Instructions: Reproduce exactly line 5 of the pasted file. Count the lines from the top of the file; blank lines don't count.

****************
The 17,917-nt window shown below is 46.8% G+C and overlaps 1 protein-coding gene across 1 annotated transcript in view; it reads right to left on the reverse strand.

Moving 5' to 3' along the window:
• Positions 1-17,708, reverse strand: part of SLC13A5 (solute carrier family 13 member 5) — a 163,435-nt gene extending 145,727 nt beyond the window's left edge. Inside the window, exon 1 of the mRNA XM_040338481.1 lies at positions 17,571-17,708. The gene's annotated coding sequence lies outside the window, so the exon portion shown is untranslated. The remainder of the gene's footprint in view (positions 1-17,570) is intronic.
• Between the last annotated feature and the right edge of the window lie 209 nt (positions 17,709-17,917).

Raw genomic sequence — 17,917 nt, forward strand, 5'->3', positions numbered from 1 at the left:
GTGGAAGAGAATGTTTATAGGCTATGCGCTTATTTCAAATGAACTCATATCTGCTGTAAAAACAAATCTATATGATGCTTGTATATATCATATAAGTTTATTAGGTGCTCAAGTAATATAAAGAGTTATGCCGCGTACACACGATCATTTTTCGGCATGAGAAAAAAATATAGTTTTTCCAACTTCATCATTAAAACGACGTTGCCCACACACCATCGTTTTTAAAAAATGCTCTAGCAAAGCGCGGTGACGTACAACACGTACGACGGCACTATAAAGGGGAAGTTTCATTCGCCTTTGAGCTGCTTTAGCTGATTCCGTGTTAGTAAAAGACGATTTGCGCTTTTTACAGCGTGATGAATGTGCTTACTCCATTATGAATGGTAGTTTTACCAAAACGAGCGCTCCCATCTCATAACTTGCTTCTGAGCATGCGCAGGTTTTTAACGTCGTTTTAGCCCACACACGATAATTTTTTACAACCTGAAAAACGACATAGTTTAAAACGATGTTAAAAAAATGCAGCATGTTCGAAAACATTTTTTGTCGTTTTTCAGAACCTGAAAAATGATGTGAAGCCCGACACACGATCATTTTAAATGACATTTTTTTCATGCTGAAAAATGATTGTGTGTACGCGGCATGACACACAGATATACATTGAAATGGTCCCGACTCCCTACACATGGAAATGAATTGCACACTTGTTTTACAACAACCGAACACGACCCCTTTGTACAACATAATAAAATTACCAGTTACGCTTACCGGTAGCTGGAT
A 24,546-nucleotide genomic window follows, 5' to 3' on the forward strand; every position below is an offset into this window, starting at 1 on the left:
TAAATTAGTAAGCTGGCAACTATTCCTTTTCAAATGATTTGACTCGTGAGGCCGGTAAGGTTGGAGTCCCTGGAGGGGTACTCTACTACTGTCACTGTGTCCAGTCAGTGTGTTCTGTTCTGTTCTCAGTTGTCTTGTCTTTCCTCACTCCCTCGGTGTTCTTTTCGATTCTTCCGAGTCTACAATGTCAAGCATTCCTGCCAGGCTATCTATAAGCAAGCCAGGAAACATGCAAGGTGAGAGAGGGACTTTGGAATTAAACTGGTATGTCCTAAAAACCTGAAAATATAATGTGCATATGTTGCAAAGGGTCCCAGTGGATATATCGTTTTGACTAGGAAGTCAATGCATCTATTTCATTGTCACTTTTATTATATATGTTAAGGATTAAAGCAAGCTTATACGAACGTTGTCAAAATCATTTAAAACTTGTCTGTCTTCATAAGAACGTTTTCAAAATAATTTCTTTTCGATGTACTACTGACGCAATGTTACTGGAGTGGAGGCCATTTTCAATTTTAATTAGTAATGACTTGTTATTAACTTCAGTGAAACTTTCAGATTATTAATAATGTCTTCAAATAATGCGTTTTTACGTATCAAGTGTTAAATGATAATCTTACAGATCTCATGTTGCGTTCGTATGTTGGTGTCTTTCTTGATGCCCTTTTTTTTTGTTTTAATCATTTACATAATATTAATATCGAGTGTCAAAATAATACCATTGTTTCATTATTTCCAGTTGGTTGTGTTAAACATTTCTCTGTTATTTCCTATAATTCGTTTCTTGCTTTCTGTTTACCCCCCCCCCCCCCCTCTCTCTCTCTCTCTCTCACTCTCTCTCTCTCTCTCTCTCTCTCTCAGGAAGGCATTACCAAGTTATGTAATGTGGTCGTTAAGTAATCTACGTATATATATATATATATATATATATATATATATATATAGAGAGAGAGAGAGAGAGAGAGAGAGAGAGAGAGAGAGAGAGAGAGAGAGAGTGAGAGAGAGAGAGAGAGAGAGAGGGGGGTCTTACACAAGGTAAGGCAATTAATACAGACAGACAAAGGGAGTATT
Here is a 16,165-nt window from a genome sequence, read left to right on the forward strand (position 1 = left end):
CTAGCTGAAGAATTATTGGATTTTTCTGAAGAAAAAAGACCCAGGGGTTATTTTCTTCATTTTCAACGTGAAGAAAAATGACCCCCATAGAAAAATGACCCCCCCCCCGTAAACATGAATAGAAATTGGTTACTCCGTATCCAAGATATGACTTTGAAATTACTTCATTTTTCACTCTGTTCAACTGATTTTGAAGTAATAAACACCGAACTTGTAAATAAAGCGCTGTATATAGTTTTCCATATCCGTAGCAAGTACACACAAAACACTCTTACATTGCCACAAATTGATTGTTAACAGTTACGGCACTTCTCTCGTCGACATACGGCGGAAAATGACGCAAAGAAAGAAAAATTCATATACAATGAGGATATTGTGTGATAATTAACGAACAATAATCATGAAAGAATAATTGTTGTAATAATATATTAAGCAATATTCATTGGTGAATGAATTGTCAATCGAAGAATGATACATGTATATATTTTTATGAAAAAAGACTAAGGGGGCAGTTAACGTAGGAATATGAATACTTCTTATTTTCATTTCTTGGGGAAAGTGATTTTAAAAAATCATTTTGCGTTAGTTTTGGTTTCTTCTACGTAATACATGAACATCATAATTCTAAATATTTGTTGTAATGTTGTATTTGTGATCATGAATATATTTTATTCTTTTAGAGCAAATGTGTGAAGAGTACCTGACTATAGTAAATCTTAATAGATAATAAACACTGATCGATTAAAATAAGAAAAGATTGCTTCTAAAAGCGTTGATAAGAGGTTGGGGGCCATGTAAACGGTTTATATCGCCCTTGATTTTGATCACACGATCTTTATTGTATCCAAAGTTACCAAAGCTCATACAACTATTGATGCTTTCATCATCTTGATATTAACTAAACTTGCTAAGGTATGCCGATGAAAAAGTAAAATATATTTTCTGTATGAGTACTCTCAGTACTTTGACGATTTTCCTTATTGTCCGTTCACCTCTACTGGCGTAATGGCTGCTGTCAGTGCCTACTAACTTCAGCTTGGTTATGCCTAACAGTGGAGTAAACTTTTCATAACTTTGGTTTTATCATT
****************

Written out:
Raw genomic sequence — 17,917 nt, forward strand, 5'->3', positions numbered from 1 at the left: